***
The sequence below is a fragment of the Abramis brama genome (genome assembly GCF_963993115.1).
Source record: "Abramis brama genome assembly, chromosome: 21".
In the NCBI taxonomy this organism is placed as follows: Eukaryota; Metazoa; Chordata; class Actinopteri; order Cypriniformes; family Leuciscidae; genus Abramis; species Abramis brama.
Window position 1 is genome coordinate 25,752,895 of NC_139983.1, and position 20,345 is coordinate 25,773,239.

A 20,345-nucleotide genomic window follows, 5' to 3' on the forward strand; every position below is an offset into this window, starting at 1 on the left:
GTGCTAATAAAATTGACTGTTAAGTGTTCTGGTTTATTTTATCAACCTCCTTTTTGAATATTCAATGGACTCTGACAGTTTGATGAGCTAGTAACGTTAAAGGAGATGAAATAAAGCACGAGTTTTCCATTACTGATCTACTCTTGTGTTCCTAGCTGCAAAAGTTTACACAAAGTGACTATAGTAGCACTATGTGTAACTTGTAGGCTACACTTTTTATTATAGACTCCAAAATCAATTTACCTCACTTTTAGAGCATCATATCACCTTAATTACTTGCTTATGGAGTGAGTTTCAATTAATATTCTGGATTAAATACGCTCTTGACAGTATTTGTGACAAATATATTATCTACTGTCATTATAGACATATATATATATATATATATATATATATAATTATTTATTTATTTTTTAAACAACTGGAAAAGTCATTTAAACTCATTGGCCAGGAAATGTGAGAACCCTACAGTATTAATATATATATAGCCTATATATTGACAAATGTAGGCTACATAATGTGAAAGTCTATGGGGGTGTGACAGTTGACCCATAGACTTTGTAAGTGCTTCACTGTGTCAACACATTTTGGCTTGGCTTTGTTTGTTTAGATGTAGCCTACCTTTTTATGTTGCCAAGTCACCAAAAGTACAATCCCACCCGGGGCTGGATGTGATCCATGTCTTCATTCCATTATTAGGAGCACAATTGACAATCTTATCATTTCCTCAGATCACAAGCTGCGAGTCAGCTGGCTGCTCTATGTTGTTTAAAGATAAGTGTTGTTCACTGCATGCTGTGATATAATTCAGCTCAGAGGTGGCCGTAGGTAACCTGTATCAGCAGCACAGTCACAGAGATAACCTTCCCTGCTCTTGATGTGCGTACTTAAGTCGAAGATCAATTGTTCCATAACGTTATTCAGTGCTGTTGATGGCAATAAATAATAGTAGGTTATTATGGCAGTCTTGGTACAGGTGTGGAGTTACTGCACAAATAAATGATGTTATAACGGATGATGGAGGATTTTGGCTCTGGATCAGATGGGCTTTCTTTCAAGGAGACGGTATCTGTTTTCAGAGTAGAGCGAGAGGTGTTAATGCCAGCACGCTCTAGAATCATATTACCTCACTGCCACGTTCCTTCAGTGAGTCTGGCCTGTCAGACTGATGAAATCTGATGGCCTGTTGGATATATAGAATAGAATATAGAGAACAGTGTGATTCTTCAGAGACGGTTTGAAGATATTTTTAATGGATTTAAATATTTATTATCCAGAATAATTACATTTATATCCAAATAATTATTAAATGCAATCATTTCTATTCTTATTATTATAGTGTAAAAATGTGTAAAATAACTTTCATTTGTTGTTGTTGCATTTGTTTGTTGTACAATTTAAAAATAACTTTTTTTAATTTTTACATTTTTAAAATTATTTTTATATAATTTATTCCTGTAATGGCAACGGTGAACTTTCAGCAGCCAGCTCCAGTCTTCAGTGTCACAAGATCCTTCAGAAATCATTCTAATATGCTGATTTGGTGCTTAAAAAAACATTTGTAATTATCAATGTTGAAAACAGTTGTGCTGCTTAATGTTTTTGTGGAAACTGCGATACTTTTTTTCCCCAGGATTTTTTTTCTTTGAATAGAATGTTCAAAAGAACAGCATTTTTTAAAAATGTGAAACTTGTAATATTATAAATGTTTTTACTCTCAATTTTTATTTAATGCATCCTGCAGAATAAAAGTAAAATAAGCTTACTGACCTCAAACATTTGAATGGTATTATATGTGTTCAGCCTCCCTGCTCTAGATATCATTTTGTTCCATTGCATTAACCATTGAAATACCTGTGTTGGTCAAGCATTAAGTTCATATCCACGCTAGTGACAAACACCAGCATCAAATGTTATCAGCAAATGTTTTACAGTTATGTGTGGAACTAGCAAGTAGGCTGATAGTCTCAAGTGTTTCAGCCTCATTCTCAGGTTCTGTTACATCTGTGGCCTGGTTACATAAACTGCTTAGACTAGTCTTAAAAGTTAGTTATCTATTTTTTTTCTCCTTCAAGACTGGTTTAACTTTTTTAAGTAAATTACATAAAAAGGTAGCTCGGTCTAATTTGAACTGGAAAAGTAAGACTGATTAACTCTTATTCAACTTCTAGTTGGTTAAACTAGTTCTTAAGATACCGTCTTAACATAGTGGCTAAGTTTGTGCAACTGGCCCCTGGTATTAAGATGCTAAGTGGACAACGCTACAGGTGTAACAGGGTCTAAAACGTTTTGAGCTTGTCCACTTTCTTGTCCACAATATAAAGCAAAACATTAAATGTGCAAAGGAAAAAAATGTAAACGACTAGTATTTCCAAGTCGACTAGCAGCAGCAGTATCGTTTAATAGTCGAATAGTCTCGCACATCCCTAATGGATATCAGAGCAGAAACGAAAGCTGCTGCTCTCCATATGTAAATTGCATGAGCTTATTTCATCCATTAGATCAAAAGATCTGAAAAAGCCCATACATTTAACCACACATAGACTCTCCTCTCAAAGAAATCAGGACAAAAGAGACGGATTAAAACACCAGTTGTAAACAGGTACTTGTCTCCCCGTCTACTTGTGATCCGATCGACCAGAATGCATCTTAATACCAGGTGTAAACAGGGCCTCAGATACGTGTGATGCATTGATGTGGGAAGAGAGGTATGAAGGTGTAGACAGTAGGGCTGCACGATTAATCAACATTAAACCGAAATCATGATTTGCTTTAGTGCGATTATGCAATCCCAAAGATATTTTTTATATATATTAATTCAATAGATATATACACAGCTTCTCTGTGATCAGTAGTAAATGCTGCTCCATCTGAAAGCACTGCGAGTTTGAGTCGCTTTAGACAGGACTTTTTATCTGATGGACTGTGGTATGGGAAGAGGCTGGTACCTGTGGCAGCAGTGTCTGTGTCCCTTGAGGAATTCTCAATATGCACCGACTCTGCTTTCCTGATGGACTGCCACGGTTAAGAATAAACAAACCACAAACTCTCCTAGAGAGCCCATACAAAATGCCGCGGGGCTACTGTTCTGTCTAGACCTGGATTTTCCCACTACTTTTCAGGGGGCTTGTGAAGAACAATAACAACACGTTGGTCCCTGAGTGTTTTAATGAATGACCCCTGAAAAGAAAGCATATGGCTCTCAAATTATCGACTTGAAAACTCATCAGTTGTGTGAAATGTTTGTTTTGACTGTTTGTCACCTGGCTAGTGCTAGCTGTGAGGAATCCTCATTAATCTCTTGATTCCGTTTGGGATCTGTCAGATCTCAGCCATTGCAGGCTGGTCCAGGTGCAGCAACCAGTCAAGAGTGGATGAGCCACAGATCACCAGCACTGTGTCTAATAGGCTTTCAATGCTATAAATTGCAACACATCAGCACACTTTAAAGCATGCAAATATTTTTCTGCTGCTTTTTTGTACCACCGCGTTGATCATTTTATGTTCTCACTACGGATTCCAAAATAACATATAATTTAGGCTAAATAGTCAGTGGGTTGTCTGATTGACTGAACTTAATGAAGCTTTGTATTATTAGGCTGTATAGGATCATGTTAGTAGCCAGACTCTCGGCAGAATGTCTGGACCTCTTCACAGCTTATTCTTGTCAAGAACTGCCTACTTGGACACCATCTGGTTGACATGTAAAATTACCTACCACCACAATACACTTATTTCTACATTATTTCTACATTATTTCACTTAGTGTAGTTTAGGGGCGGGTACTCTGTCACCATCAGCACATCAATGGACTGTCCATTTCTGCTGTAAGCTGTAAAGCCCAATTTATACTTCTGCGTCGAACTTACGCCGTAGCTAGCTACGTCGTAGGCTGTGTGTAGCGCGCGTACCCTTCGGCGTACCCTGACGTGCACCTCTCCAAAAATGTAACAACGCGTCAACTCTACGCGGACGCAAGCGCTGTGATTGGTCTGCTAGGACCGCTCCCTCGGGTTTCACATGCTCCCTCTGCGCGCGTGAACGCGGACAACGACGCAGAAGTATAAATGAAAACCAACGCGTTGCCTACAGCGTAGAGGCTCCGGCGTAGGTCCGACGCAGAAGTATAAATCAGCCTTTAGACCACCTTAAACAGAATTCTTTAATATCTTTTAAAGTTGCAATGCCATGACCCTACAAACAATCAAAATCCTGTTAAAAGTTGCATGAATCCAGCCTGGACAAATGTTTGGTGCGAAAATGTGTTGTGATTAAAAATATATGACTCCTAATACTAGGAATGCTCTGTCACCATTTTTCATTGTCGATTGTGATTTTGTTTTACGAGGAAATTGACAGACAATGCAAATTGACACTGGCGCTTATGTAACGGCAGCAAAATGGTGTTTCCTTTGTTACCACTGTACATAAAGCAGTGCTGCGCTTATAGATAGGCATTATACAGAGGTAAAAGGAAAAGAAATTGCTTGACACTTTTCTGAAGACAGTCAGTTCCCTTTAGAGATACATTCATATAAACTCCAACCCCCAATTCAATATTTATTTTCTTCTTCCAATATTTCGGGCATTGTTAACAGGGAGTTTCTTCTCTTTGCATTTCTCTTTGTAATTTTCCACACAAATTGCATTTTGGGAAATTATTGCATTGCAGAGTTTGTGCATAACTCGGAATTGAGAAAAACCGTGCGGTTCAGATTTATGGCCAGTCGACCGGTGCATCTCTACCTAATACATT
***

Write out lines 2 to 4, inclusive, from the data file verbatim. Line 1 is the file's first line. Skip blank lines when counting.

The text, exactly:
Source record: "Abramis brama genome assembly, chromosome: 21".
In the NCBI taxonomy this organism is placed as follows: Eukaryota; Metazoa; Chordata; class Actinopteri; order Cypriniformes; family Leuciscidae; genus Abramis; species Abramis brama.
Window position 1 is genome coordinate 25,752,895 of NC_139983.1, and position 20,345 is coordinate 25,773,239.